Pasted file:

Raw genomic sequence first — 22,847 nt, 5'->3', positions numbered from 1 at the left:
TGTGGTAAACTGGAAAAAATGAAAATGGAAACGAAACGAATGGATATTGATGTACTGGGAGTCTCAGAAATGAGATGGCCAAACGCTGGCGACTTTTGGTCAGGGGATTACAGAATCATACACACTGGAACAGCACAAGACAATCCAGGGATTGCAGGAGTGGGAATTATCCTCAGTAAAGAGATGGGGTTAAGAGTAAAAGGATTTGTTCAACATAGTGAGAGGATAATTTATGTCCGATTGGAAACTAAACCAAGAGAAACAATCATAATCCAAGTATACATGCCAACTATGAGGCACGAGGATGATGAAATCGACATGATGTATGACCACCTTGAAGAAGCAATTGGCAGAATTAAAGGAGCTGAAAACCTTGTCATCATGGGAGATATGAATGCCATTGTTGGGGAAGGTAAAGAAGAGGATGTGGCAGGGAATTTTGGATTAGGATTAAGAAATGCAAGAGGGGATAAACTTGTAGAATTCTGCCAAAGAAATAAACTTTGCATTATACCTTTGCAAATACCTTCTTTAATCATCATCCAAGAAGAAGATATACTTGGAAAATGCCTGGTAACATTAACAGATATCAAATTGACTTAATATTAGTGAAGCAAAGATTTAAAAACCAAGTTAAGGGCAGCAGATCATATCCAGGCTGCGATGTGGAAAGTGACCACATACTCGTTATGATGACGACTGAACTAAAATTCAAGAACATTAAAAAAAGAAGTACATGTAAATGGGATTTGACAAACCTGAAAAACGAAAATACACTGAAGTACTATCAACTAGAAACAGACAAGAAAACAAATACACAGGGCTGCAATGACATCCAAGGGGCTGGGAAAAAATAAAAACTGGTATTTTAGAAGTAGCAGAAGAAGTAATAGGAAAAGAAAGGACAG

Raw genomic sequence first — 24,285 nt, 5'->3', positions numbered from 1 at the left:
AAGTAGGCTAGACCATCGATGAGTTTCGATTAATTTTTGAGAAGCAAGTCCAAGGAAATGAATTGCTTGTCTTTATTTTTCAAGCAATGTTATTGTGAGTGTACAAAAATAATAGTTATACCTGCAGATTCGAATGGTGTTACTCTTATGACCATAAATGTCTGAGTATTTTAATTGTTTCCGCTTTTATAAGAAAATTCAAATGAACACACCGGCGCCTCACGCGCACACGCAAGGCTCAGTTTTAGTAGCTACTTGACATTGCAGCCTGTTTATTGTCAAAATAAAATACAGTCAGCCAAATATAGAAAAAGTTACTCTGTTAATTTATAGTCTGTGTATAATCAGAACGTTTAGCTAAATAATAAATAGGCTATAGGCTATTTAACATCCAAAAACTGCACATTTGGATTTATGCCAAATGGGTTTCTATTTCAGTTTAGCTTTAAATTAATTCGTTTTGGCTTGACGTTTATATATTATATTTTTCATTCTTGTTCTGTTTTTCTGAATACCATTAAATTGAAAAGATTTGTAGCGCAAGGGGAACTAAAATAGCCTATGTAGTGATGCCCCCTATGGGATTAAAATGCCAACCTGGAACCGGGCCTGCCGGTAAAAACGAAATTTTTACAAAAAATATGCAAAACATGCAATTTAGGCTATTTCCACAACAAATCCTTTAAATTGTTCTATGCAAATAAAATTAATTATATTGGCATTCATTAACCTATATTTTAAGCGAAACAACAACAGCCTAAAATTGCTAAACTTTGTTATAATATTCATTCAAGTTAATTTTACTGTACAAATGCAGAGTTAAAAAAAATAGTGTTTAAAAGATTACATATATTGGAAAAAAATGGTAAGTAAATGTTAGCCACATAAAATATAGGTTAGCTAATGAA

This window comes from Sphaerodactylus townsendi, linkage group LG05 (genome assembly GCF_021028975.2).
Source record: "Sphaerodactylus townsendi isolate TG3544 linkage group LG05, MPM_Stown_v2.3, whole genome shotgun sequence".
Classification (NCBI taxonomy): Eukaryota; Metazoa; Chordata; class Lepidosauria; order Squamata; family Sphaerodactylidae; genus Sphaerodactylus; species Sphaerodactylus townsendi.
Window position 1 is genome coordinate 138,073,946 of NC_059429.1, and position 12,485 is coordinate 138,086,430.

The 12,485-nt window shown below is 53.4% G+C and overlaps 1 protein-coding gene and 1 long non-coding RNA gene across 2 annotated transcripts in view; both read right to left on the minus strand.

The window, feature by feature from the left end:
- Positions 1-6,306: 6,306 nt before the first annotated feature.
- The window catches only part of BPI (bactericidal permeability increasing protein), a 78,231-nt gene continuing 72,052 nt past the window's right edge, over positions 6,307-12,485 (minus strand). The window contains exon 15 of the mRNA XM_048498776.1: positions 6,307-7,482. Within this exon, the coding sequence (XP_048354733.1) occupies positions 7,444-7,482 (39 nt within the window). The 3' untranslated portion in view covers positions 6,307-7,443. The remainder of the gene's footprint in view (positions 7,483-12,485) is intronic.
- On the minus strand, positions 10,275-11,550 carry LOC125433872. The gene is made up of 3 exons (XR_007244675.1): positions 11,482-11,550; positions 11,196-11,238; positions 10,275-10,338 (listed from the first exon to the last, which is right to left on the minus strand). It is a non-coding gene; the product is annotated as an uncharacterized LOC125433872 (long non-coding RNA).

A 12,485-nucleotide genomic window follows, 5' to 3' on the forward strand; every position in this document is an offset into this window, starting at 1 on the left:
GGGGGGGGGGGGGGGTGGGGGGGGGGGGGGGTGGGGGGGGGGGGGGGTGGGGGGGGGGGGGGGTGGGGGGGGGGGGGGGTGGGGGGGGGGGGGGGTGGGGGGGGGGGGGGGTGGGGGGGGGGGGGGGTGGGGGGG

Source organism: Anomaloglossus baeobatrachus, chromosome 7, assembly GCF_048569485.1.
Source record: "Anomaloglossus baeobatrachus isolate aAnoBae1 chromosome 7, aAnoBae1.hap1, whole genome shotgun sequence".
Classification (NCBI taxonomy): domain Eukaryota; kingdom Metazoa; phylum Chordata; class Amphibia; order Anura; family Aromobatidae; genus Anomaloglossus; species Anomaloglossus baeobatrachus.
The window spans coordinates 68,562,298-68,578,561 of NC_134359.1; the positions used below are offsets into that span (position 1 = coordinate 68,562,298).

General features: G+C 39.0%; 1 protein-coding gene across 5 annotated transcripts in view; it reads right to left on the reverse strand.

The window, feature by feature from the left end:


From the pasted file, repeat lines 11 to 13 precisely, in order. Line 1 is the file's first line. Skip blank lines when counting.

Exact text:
- Positions 1-6,306: 6,306 nt before the first annotated feature.
- The window catches only part of BPI (bactericidal permeability increasing protein), a 78,231-nt gene continuing 72,052 nt past the window's right edge, over positions 6,307-12,485 (minus strand). The window contains exon 15 of the mRNA XM_048498776.1: positions 6,307-7,482. Within this exon, the coding sequence (XP_048354733.1) occupies positions 7,444-7,482 (39 nt within the window). The 3' untranslated portion in view covers positions 6,307-7,443. The remainder of the gene's footprint in view (positions 7,483-12,485) is intronic.
- On the minus strand, positions 10,275-11,550 carry LOC125433872. The gene is made up of 3 exons (XR_007244675.1): positions 11,482-11,550; positions 11,196-11,238; positions 10,275-10,338 (listed from the first exon to the last, which is right to left on the minus strand). It is a non-coding gene; the product is annotated as an uncharacterized LOC125433872 (long non-coding RNA).